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By Jasmine Musakhanian

Jasmine Musakhanian-finalAs a pharmaceutical scientist, chances are, you have already looked into a number of enabling technologies that may help improve the delivery of that difficult drug candidate. In the process, you have surely come across some options: physical modification of the drug particles; salt formation or pro-drugs; complexation with cyclodextrins; crystal modifications; solid dispersions with polymers; and lipid based systems. The last is perhaps the hardest to pin, because it includes a host of drug delivery systems ranging from simplest oily solutions to lipid bilayers, self-micro-emulsifying drug delivery systems (SMEDDS) and solid SMEDDS to the more sophisticated nano-lipid carriers and complex colloidal or solid dispersions.

How do these different approaches fare against one another for performance? An article by Marshall Crew, in the March 2014 issue of Drug Development & Delivery provides an interesting perspective on the subject, reporting that between 1970 and 2013, lipid based formulations have accounted for ~50% of new drug approvals involving solubilisation. This relative success is significant, considering the backdrop of novelty, technological limitations, and regulatory constraints surrounding lipids in the preceding decades.

Moving forward, there is a paradigm change and the field is rapidly evolving, gaining larger acceptance and interest. Noteworthy among the lipid-based drugs approved by the FDA between 2012-2013 are Absorica, an oral anti-acne (Ranbaxy); Xtandi, for metastatic prostate cancer treatment (Astellas); and Minastrin, a female hormonal regimen (Warner Chilcott).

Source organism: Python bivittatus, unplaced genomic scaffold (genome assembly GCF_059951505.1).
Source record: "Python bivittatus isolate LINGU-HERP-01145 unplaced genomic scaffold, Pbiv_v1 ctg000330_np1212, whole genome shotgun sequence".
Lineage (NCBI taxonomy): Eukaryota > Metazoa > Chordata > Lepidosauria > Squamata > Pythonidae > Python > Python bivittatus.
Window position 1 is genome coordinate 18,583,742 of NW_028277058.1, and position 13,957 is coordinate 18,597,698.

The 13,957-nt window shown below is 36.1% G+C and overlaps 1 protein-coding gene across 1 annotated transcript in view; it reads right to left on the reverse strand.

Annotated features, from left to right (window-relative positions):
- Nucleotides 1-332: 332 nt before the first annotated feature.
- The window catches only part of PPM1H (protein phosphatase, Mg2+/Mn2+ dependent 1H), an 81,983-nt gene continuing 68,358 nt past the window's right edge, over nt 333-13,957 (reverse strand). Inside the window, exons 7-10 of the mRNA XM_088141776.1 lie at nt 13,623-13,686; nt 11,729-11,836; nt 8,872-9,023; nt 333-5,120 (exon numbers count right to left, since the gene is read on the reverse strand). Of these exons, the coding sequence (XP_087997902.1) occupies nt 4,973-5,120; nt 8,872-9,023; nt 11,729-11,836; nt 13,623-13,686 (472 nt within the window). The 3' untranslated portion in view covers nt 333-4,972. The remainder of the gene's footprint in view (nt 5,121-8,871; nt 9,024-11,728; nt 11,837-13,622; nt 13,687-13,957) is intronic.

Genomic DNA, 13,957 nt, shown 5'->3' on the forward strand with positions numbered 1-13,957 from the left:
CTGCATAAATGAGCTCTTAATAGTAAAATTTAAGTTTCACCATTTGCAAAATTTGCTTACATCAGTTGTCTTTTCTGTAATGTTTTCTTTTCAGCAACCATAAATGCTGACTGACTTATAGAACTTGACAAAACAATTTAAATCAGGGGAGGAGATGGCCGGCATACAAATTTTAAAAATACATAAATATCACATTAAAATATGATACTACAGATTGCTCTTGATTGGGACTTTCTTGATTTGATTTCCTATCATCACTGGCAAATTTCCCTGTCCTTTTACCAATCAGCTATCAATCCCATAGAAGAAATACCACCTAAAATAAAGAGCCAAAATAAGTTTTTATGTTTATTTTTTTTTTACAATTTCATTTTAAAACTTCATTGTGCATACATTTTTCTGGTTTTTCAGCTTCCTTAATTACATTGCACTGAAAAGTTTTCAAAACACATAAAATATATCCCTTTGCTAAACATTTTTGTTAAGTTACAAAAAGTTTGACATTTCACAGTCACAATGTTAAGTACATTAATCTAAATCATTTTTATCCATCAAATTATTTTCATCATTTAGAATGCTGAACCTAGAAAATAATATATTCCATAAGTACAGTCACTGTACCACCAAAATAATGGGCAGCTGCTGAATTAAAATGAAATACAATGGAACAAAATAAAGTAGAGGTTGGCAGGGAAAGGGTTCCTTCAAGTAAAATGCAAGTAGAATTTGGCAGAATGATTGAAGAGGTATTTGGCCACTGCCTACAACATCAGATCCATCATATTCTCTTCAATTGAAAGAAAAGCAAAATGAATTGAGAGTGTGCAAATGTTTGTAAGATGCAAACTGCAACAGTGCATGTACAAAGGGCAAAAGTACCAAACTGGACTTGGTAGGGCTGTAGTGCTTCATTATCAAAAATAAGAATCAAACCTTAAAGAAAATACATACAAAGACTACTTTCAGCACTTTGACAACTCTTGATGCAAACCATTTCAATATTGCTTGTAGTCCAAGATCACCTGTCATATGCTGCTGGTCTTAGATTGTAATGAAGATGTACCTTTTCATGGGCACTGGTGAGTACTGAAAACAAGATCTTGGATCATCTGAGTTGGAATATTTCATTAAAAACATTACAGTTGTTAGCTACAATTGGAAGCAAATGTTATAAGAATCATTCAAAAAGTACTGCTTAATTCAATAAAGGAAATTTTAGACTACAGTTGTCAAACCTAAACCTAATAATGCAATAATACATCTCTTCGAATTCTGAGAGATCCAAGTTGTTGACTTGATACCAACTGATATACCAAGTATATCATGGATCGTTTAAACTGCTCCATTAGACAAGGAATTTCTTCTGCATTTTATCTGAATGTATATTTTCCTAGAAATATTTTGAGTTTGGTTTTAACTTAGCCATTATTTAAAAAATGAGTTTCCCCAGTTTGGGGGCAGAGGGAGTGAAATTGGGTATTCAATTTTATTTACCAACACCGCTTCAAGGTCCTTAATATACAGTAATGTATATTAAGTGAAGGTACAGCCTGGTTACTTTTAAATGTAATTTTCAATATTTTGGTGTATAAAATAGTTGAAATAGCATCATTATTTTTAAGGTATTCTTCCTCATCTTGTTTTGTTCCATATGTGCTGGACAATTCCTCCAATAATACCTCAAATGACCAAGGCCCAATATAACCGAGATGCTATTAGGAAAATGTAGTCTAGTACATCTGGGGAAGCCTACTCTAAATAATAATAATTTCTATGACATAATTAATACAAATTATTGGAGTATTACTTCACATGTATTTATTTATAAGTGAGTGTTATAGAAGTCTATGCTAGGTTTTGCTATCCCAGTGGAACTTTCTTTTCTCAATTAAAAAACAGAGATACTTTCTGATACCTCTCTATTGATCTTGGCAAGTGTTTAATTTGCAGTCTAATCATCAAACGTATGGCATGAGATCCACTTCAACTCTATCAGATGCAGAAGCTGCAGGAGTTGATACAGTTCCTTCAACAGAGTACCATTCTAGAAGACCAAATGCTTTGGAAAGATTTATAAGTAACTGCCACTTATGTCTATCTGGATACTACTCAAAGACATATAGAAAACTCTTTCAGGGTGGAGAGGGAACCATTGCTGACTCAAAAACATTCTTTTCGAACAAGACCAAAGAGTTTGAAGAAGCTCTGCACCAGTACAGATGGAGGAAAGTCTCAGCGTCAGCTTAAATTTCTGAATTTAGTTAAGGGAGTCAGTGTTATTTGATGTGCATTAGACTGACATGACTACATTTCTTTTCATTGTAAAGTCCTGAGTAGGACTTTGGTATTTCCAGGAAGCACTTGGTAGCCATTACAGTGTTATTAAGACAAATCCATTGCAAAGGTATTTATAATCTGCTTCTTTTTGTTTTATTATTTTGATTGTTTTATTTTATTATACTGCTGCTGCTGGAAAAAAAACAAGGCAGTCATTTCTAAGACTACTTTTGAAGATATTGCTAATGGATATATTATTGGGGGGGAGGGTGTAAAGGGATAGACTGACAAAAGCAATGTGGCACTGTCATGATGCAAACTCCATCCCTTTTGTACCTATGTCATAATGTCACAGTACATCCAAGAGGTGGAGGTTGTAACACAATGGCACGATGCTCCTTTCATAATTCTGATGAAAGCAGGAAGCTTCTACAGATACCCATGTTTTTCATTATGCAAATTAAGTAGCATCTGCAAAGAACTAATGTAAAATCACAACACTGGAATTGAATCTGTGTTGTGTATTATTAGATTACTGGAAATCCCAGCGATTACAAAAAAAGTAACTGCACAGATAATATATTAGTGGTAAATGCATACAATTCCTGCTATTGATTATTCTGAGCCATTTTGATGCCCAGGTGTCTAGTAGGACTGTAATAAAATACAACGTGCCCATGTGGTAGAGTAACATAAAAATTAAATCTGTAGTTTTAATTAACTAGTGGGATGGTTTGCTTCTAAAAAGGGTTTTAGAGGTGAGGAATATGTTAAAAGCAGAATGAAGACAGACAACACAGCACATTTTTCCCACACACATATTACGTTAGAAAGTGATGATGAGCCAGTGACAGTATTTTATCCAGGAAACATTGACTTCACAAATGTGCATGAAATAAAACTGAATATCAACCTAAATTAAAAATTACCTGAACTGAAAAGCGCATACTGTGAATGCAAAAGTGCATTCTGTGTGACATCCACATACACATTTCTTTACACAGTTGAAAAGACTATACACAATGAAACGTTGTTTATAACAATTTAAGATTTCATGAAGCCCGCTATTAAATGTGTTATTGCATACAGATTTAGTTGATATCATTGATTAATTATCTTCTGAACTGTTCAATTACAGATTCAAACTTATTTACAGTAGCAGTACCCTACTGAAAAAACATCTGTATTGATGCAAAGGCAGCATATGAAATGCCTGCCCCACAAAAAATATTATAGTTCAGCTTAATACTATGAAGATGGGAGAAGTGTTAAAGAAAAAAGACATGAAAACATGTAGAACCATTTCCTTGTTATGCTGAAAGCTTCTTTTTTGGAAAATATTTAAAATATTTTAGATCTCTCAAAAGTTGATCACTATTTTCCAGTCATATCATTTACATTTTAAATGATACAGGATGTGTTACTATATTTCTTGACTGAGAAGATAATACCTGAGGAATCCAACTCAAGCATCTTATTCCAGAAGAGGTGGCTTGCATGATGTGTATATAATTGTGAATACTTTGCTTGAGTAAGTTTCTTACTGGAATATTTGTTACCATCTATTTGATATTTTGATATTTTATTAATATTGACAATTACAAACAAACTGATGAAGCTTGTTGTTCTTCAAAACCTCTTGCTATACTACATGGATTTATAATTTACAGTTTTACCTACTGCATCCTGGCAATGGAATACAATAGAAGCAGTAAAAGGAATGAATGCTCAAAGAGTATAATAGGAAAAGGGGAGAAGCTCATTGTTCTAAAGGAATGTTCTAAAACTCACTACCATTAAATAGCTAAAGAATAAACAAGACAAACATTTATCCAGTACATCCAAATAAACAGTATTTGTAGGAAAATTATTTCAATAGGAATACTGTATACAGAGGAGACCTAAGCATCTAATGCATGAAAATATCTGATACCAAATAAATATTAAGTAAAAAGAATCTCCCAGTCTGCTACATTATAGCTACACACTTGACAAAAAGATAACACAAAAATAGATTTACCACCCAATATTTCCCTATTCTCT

The key to successful drug development with lipids lies in understanding their role in drug solubilisation and in absorption. With the appropriate lipid composition, a single formulation may be designed to facilitate drug solubilisation in the gut while improving drug permeation/transport across the enterocytes lining the gut; minimize first-pass elimination due to improved lymphatic uptake of lipophilic drugs; and mitigate food effects.

Which lipid systems? Where and when? How to apply them in solid dosage forms? How to design and assess lipid formulation performance?

These and other questions will be tackled by a host of experts during an upcoming AAPS Workshop, Improving Oral Bioavailability by Lipid-based Delivery in San Diego, November 1–2, 2014. Held in conjunction with the 2014 AAPS Annual Meeting and Exposition, this two-day event brings you the latest developments, guidelines, and investigational tools to predict the in vivo performance of lipid formulations.

Pharmaceutical scientists in all stages of drug development are encouraged to consider this workshop as an opportunity to expand their development toolkit which could only widen the horizon for creating new or improved medicines.

Jasmine Musakhanian is Scientific & Marketing Director at the Pharmaceutical Division of Gattefossé Corporation.  She completed her studies at McGill University in Montreal with a bachelor’s in Food Science and a master’s in Protein Chemistry in 1986.